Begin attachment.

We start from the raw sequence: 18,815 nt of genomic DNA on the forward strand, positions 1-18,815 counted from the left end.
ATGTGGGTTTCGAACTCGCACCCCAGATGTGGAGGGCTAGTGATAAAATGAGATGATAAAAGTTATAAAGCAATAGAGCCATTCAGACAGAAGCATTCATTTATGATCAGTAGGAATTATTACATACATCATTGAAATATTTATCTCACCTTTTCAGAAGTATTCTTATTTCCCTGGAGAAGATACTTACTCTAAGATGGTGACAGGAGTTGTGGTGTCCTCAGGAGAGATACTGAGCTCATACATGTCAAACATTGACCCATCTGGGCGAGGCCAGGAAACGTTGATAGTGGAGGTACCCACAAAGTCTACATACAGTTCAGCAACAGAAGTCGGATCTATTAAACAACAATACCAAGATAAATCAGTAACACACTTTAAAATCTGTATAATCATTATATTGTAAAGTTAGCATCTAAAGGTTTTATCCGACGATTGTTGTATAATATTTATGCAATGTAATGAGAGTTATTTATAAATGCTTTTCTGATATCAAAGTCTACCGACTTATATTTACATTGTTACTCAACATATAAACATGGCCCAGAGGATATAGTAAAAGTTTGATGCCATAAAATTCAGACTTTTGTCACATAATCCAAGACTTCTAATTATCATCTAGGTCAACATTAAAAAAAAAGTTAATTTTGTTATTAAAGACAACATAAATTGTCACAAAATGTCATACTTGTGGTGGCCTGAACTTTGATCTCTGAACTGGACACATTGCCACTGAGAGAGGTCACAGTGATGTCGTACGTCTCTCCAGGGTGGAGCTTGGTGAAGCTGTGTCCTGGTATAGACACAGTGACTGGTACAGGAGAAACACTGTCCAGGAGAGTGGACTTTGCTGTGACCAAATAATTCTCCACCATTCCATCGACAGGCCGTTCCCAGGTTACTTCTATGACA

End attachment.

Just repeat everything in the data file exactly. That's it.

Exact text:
We start from the raw sequence: 18,815 nt of genomic DNA on the forward strand, positions 1-18,815 counted from the left end.
ATGTGGGTTTCGAACTCGCACCCCAGATGTGGAGGGCTAGTGATAAAATGAGATGATAAAAGTTATAAAGCAATAGAGCCATTCAGACAGAAGCATTCATTTATGATCAGTAGGAATTATTACATACATCATTGAAATATTTATCTCACCTTTTCAGAAGTATTCTTATTTCCCTGGAGAAGATACTTACTCTAAGATGGTGACAGGAGTTGTGGTGTCCTCAGGAGAGATACTGAGCTCATACATGTCAAACATTGACCCATCTGGGCGAGGCCAGGAAACGTTGATAGTGGAGGTACCCACAAAGTCTACATACAGTTCAGCAACAGAAGTCGGATCTATTAAACAACAATACCAAGATAAATCAGTAACACACTTTAAAATCTGTATAATCATTATATTGTAAAGTTAGCATCTAAAGGTTTTATCCGACGATTGTTGTATAATATTTATGCAATGTAATGAGAGTTATTTATAAATGCTTTTCTGATATCAAAGTCTACCGACTTATATTTACATTGTTACTCAACATATAAACATGGCCCAGAGGATATAGTAAAAGTTTGATGCCATAAAATTCAGACTTTTGTCACATAATCCAAGACTTCTAATTATCATCTAGGTCAACATTAAAAAAAAAGTTAATTTTGTTATTAAAGACAACATAAATTGTCACAAAATGTCATACTTGTGGTGGCCTGAACTTTGATCTCTGAACTGGACACATTGCCACTGAGAGAGGTCACAGTGATGTCGTACGTCTCTCCAGGGTGGAGCTTGGTGAAGCTGTGTCCTGGTATAGACACAGTGACTGGTACAGGAGAAACACTGTCCAGGAGAGTGGACTTTGCTGTGACCAAATAATTCTCCACCATTCCATCGACAGGCCGTTCCCAGGTTACTTCTATGACA